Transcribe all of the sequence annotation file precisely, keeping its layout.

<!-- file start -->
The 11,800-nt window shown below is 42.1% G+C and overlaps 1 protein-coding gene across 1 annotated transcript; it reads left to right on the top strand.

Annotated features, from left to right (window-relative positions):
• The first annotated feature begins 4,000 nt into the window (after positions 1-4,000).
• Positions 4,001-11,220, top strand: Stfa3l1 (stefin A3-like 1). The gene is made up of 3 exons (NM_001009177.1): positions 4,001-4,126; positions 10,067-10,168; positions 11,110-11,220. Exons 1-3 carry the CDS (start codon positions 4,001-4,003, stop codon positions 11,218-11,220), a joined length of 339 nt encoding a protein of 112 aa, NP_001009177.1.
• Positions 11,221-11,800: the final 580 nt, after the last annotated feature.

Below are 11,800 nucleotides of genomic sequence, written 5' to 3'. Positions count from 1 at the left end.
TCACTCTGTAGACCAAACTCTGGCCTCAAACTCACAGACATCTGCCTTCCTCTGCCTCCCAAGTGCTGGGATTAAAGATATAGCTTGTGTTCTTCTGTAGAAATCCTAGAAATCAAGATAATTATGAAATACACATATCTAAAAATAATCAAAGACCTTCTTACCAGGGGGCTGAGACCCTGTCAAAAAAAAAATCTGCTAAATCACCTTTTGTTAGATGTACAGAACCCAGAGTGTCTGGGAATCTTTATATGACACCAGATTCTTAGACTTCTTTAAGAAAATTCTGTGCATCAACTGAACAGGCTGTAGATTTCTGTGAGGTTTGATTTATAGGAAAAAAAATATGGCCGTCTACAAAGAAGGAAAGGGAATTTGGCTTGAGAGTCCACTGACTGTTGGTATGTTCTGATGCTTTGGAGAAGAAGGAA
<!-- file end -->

The 11,800-nt window shown below is 42.1% G+C and overlaps 1 protein-coding gene across 1 annotated transcript; it reads left to right on the top strand.

Annotated features, from left to right (window-relative positions):
• The first annotated feature begins 4,000 nt into the window (after positions 1-4,000).
• Positions 4,001-11,220, top strand: Stfa3l1 (stefin A3-like 1). The gene is made up of 3 exons (NM_001009177.1): positions 4,001-4,126; positions 10,067-10,168; positions 11,110-11,220. Exons 1-3 carry the CDS (start codon positions 4,001-4,003, stop codon positions 11,218-11,220), a joined length of 339 nt encoding a protein of 112 aa, NP_001009177.1.
• Positions 11,221-11,800: the final 580 nt, after the last annotated feature.

Below are 11,800 nucleotides of genomic sequence, written 5' to 3'. Positions count from 1 at the left end.
TCACTCTGTAGACCAAACTCTGGCCTCAAACTCACAGACATCTGCCTTCCTCTGCCTCCCAAGTGCTGGGATTAAAGATATAGCTTGTGTTCTTCTGTAGAAATCCTAGAAATCAAGATAATTATGAAATACACATATCTAAAAATAATCAAAGACCTTCTTACCAGGGGGCTGAGACCCTGTCAAAAAAAAAATCTGCTAAATCACCTTTTGTTAGATGTACAGAACCCAGAGTGTCTGGGAATCTTTATATGACACCAGATTCTTAGACTTCTTTAAGAAAATTCTGTGCATCAACTGAACAGGCTGTAGATTTCTGTGAGGTTTGATTTATAGGAAAAAAAATATGGCCGTCTACAAAGAAGGAAAGGGAATTTGGCTTGAGAGTCCACTGACTGTTGGTATGTTCTGATGCTTTGGAGAAGAAGGAA